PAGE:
Passengers were left stranded today when a technical problem at an air traffic control centre caused chaos at airports across the UK and Ireland.
The National Air Traffic Service (Nats) said the issue, which has led to flight delays and cancellations, was unlikely to be fixed until between 6.30pm and 7pm.
Thousands of people have been affected at major airports including Heathrow, Stansted and Gatwick.
Nats said the issue, related to an internal telephone system, arose at its control centre in Swanwick, Hampshire, in the early hours of the morning when the night-time operation failed to properly switch over to the daytime system.
A Nats spokeswoman said: " At night, when it's quiet, sectors of airspace are combined. As it gets busier in the daytime the sectors are split out again and additional control positions are opened to meet the traffic demand.
Because of the problem with the internal telephone system, it was not possible to open the additional control positions this morning, resulting in a significant reduction in capacity in some areas of UK en-route airspace.
" Safety has not been compromised at any time."
By midday on a Saturday, Nats would usually have handled around 2,000 flights but today that figure stood at 1,700.
The spokeswoman added: " We now understand what the problem is and our engineers are working hard to rectify the issues as quickly as possible. Everyone in our operation is continuing to work closely with our customers to manage the traffic and clear the backlog."
At Heathrow, the UK's busiest airport, there were 180 cancellations, split equally between arrivals and departures. A spokeswoman said: "We have around 25 minutes of arriving delays and 45 minutes of departing delays."
A Stansted Airport spokesman said flights had been subject to delays of between 30 minutes and three hours but added that the situation was improving throughout the day as aircraft flow restrictions were being lifted.
A spokeswoman for Gatwick Airport said: "We have had 86 delays so far, with the average delay being an hour. In addition, we have cancelled five flights.
"It is not a busy weekend for us and we are not running at capacity. No passenger likes to be delayed, and we do not like to delay passengers, but because we are not at capacity, we have had the space to deal with disruptions. We have got passengers on the planes and we are getting them away. We are doing our best to deal with the situation."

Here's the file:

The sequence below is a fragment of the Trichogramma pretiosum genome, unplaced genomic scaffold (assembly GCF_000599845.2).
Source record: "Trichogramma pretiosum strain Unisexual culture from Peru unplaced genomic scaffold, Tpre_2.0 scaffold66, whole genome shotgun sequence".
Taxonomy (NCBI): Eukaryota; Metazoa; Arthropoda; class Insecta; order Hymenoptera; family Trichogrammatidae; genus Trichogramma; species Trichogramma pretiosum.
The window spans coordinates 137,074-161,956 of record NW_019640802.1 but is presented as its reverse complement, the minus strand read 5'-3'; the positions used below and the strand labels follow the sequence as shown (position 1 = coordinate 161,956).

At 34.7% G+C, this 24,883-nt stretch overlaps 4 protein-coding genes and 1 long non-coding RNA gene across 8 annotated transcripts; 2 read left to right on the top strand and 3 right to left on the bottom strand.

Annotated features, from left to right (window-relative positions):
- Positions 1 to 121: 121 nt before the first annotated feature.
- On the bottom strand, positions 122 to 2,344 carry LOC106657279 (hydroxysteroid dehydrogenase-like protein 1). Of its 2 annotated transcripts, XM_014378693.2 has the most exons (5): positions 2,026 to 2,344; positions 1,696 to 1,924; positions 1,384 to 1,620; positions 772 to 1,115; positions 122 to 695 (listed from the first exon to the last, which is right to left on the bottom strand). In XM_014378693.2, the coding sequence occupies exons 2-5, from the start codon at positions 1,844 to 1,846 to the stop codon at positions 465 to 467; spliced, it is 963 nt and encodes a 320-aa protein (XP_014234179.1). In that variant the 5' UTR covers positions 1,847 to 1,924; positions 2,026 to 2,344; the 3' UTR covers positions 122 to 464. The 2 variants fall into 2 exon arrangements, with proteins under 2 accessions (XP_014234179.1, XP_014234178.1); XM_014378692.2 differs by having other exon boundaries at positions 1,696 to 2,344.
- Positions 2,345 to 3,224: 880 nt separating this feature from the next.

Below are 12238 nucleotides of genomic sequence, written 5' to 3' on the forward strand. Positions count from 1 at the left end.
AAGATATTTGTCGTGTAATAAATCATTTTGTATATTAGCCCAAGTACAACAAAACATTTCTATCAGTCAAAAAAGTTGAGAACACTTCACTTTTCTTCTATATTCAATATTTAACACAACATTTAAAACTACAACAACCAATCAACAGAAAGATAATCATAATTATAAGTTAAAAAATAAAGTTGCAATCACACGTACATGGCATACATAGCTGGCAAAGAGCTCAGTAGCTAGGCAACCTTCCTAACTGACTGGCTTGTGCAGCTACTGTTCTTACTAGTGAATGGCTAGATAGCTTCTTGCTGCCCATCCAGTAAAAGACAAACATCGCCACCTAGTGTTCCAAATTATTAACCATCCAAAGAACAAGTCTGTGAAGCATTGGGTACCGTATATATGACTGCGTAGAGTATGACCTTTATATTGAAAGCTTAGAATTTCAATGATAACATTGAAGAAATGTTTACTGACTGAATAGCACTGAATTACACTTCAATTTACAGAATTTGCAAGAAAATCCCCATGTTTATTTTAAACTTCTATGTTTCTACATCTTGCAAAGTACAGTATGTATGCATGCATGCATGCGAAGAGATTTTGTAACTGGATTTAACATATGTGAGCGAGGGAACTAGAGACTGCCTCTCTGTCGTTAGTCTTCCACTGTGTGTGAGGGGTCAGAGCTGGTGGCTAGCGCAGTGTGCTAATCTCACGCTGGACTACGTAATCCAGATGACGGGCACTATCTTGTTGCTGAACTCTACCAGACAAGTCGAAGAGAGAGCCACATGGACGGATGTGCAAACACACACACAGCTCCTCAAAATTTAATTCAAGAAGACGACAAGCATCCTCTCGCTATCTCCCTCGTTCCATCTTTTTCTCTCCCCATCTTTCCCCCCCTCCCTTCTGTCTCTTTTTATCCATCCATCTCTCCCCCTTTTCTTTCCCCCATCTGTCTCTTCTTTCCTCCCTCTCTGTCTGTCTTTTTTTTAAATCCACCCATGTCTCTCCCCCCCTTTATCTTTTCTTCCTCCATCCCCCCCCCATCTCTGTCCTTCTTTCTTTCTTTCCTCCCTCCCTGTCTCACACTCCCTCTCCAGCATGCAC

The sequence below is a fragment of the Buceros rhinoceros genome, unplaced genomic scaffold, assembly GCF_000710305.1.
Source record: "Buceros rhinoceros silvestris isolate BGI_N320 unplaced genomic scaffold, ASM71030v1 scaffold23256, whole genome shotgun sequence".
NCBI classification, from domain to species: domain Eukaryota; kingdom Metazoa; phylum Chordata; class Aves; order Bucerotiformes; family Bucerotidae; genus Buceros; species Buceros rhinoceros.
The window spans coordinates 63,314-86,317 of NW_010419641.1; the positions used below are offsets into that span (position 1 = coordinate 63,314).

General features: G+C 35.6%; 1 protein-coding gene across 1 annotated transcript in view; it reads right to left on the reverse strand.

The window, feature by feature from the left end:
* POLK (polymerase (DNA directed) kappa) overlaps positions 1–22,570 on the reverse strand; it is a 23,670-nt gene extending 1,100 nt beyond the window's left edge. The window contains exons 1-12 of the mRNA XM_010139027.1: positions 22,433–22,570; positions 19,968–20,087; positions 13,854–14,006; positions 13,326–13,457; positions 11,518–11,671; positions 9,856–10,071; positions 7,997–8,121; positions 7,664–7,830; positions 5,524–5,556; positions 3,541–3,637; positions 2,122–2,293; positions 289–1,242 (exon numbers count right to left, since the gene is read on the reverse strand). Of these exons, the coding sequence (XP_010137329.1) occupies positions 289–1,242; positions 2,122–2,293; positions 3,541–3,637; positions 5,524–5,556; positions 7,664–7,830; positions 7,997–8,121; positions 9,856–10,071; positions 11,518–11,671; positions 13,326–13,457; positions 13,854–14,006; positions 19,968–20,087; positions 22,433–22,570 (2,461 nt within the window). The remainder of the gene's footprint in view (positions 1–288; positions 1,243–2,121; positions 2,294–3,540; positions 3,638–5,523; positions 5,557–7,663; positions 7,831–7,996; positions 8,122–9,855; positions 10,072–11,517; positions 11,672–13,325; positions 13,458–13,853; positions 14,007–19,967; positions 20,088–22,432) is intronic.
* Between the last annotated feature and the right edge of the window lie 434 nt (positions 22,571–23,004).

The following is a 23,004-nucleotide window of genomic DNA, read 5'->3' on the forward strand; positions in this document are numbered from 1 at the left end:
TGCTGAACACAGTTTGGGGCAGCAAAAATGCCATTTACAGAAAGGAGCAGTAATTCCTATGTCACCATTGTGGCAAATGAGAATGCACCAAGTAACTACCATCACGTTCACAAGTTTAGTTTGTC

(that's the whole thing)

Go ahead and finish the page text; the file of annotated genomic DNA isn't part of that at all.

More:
Many passengers took to Twitter to express their frustration at the delays.
Maeve Keegan, who was flying from Dublin to London today, was delayed by two-and-a-half hours. But she wrote on Twitter: "A couple on honeymoon missed connecting flight to Cancun! Nightmare."
Paralympic sailor Helena Lucas, who appeared to be one of the lucky ones, wrote: "Lots of angry people at Heathrow! Customer services is crowded with unhappy people! My flight looks on time fingers crossed!"
Take That singer Howard Donald was also caught up in the chaos.
He wrote on Twitter: "Control tower failure at Heathrow as left me stranded for 2-3 hours at dusseldorf. Anyone know any games besides eye spy?" (sic).
Twitter user @JustinLindberg wrote: "The entire air traffic control system has gone down at #Heathrow. No one knows when we will even board our flight. Wicked."
@PatBunton said on the site: "Stuck at Newcastle airport - a 3 1/2 hour delay - good luck to all @Oldfield_RFC players - best laid plans to get back and play in tatters."
Other airports experiencing problems included Dublin, Cardiff, Luton, Newcastle, Edinburgh, Glasgow, Bournemouth, Manchester and Liverpool.
Independent aviation analyst Chris Yates said: "It's going to be a day of frustrations and the knock-on effects are going to last for the whole day because of the backlog of planes. It will be a tough day for everybody."
Passengers were advised to check with their airline for the latest situation.
The Association of British Travel Agents (Abta) said: " Customers due to travel today should liaise with their airline to establish if there are any changes to their flight arrangements.
"Furthermore, customers should be prepared for potential delays and are advised to carry essential items such as medication in their hand luggage."